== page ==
They have good reasons to be positive. Fordâ€™s underlying fundamentals, as explained in this report, have shown encouraging improvements and the company has consistently reported profits for the past 17 quarters. This is surprising, given that Ford is a major player in the auto sector, which has been operating in a difficult and uncertain economic environment. The company has done surprisingly well to overcome challenges, given the overall slowdown in the domestic market, where it generates 56% of its revenues.
Ford has consistently beaten analystsâ€™ earnings estimates since the first quarter of FY12. While the companyâ€™s overall unit sales fell in FY12, the fall was attributable mainly to divestitures and the companyâ€™s restructuring of worldwide manufacturing plants to prepare for long-term growth.
Fordâ€™s revenues from international markets have grown substantially over the past few years, but the European market has lagged behind. While 56% of Fordâ€™s revenues are still generated in the US, its revenue share from Europe has declined from 33% in 2008 to 20% by 2012. Revenues from other international markets â€“ including the Asia Pacific, Middle East and Latin America â€“ have increased from around $15 billion in 2009 to $19 billion in 2013. They currently account for around 14% of the companyâ€™s total revenues.
India and China have been especially prominent in generating robust demand in the last five years. Ford inaugurated a manufacturing facility in India in 1998, and the country has, over time, become an important exporter of Ford vehicles in the region.
The rapidly growing Chinese market is of utmost importance to Ford, and the company has recently started reporting unit sales in Asia with China as a separate segment.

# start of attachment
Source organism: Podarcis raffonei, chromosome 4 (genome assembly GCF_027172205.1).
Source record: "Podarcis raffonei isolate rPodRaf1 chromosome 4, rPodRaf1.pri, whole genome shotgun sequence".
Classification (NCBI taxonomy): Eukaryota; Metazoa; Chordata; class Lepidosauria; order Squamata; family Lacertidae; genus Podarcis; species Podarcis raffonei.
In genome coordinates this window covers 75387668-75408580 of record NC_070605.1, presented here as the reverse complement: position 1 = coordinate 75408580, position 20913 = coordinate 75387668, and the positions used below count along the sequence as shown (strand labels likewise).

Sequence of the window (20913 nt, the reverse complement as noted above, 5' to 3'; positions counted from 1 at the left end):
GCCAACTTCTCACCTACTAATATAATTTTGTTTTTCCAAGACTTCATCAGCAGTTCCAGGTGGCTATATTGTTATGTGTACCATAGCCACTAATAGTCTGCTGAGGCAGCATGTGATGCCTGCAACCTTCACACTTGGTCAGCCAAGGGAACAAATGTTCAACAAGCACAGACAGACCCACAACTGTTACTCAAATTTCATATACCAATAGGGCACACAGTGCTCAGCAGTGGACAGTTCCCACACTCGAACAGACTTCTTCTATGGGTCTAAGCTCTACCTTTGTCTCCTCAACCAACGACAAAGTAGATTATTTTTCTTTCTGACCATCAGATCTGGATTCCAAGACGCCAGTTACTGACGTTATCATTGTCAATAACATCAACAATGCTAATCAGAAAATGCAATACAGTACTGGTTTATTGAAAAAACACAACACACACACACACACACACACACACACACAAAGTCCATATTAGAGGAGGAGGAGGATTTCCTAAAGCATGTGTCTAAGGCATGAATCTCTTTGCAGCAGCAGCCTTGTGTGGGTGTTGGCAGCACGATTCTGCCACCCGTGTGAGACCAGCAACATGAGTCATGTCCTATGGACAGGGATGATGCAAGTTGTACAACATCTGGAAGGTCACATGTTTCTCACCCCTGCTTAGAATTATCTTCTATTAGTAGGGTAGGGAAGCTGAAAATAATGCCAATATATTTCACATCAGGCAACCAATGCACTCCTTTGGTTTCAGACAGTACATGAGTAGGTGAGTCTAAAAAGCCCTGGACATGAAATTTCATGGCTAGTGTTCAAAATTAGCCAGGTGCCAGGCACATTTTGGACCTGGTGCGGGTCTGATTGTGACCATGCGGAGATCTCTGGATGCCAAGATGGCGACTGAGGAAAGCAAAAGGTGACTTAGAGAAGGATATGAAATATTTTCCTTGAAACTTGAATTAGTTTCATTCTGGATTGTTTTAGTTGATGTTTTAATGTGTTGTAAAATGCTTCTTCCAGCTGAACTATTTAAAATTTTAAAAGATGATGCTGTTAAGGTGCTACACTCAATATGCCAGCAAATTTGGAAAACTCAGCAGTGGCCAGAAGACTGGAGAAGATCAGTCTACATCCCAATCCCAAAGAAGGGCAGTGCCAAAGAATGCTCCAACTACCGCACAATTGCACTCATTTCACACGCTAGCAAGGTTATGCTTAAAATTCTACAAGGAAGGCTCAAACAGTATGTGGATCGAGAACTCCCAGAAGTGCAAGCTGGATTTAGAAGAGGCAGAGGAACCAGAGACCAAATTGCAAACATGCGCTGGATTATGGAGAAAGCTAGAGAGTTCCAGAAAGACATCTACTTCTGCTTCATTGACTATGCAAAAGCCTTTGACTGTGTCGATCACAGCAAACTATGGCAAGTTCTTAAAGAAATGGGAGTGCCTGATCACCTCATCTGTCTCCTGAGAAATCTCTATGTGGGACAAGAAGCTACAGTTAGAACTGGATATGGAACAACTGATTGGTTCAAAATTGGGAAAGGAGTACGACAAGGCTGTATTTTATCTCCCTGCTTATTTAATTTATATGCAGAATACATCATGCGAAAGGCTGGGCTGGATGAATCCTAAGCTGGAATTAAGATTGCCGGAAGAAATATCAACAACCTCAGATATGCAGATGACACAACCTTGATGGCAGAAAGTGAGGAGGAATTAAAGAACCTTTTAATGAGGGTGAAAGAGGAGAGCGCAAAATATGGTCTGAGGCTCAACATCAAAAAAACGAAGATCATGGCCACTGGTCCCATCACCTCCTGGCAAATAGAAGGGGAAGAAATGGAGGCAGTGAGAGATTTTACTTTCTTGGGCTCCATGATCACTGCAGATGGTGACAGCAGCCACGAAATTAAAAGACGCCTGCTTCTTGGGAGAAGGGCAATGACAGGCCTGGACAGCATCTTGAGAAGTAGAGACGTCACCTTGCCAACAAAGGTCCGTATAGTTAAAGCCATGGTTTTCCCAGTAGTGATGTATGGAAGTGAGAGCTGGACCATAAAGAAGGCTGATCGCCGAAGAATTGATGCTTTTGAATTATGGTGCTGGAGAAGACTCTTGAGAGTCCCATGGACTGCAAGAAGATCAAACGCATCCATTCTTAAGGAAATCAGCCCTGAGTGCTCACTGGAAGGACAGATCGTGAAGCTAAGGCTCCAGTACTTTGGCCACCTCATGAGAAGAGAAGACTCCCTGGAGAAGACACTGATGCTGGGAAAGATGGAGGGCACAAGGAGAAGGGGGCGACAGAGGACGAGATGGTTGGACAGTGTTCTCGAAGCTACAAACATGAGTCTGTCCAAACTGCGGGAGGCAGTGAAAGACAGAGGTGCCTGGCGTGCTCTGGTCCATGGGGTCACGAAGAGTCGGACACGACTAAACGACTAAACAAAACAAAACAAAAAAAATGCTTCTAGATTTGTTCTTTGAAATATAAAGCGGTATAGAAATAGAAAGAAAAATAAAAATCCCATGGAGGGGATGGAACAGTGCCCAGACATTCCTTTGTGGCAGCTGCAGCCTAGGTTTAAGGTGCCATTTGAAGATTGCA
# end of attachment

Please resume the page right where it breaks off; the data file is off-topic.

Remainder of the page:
Here are Fordâ€™s three-year compound annual growth rates (CAGR) for sales, segmented by geographic regions:
According to the latest statistics released by the Electric Drive Transport Association (EDTA), plug-in hybrids and battery electric vehicles (BEVs) together account for 4% of all vehicles sold in America. The number is expected to rise as interest in electric cars gains momentum, and the release of new car models in 2014 and the setting up of a reliable, nationwide charging network are expected to boost demand significantly.
Battery electric vehicles (BEVs) like Tesla Motors, Inc.â€™s (TSLA) Model S, GMâ€™s Chevy Volt, and Nissan Motor Company, Limitedâ€™s (NSANY) Leaf have seen healthy demand in recent quarters. Almost half a million hybrid and BEVs have been delivered in the US through October this year.
Ford is one of the biggest advocates of electric vehicles, the fastest-growing segment within the automobile industry. It provisioned $7 billion this year for R&D to cater to the growing demand for green vehicles. It has actively developed all-electric vehicles, and introduced several hybrid automobiles, including the Fusion Energi and the C-Max Energi. Both vehicles have been highly popular in their respective categories. The company has also announced a refreshed all-electric Ford Focus for 2014, and introduced the vehicle to Europe for the first time in August this year. Sales numbers have not yet been reported, but the model is expected to fare well in the continent.
Lastly, another important factor that needs to be considered is the fact that the average age of vehicles in the US has touched 11.2 years â€“ which is a historical high. This means there is significant pent-up demand for vehicle replacement, which is expected to roll over into 2014 as well. Fordâ€™s cars are already selling well, and vehicle replacement demand is expected to buoy demand going forward.